That evening, after the meeting was over, I left Peterborough, and some other Friends with me, much comforted and refreshed in the Lord my God; having felt his living power and presence with me and my friends, to our preservation and deliverance out of the hands of unreasonable men. Though they had so much shown their fury and madness against us that day, they were not allowed to do us much harm, except the ancient woman Friend being wounded in her head; but so far as I know, she got well again in a short time. The same evening we rode a few miles to an honest Friend's house, I think his name was John Mason, who had left the army, received the truth, and had become a serviceable Friend.

Next morning Isabel Hacker, the wife of Col. Hacker, who had been at the said meeting, bestowed some labor to get out of my hair the dirt which was thrown at me the day before, at the said meeting. After that, I rode with her and company to Oucom, to her house in Rutlandshire, where the priest of the town came the next day, with whom I had some discussion in the presence of Col. Hacker The priest being high and proud, was apt to get in a passion, which made him incapable of holding any fair discussion. I told him of it, which he would not acknowledge, but told me I was in anger, because I spoke somewhat earnestly to him. I told him he could not provoke me to anger if he should rail against me from morning till evening; so our discussion quickly broke up. I did not perceive that Col. Hacker, or anyone present, could excuse the angry priest.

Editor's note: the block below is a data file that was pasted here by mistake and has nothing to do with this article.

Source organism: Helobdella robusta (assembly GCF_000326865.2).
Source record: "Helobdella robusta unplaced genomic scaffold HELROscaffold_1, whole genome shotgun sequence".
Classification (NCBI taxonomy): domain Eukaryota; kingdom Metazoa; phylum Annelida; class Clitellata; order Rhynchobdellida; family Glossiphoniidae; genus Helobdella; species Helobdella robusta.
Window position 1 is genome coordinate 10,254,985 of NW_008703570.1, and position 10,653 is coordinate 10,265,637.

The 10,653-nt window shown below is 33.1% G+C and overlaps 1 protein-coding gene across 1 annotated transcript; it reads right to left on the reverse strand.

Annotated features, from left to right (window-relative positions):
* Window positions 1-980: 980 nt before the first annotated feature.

When Presbyterian and Independent ministers had the design to reform from corruptions, immoralities, profaneness and superstitions, which were increased and spread under Episcopacy, (Church of England, Anglican, Episcopalian) there appeared some sincerity and zeal, in their way, for the practice of religion and piety; and their preaching against drunkenness, Sabbath breaking, swearing, lying, envy, pride, covetousness, idolatry, superstition, etc. What care and caution did they show toward their hearers, to prepare them to be worthy communicants, that they might not eat and drink unworthily, nor damnation nor judgment to themselves, as those that discern not the Lord's body; though that discerning has been long wanting, since the apostasy from the substance.